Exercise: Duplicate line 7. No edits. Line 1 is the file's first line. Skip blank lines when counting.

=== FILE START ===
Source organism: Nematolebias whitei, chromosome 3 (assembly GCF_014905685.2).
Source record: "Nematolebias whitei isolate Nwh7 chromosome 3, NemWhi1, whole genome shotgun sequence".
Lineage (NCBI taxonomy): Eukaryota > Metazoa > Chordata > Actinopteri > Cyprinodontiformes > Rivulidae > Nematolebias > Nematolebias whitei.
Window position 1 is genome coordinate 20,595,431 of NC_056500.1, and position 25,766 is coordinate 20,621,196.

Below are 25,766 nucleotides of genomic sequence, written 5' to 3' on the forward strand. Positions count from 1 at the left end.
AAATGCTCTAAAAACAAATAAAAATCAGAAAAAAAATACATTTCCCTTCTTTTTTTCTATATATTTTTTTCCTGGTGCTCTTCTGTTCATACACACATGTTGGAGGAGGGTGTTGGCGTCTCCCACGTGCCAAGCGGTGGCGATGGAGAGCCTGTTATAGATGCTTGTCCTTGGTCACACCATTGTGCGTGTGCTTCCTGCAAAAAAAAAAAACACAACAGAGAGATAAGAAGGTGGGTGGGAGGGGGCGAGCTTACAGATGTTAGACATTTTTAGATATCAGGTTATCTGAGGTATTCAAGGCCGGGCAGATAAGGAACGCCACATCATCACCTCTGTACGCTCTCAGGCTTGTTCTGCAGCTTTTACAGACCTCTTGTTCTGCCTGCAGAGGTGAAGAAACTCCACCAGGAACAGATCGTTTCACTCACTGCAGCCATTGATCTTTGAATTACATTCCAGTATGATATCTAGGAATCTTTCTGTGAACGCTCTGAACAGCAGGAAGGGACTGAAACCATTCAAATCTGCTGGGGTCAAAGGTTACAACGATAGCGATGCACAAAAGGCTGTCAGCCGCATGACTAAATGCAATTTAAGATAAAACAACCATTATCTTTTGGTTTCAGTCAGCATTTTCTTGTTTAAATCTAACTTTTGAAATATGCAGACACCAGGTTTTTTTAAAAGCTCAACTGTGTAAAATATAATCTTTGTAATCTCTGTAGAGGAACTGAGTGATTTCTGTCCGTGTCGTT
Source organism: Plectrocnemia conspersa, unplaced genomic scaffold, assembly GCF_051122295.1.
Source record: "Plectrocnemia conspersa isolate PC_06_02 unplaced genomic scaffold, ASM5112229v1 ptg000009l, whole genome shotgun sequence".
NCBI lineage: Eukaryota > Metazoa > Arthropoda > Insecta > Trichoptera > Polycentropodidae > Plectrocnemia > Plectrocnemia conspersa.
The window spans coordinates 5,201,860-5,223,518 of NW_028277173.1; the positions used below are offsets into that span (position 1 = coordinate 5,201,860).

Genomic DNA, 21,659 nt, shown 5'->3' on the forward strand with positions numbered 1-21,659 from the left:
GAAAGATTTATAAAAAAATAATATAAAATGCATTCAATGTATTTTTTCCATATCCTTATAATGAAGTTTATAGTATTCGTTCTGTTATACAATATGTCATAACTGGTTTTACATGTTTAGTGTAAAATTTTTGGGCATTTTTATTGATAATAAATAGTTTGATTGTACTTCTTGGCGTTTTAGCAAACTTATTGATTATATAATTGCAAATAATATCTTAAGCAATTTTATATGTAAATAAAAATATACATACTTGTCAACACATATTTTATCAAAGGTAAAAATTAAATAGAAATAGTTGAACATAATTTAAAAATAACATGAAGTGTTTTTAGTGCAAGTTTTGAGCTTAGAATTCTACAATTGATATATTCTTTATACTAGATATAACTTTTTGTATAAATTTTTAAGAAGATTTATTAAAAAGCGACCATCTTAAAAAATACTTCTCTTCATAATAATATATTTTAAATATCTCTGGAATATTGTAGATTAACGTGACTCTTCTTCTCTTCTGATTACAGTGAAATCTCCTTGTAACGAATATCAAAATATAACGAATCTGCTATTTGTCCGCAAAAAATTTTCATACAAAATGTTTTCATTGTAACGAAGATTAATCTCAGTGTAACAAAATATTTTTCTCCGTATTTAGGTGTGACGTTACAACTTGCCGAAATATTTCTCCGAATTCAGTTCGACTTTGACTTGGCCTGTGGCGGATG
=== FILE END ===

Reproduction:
Source organism: Plectrocnemia conspersa, unplaced genomic scaffold, assembly GCF_051122295.1.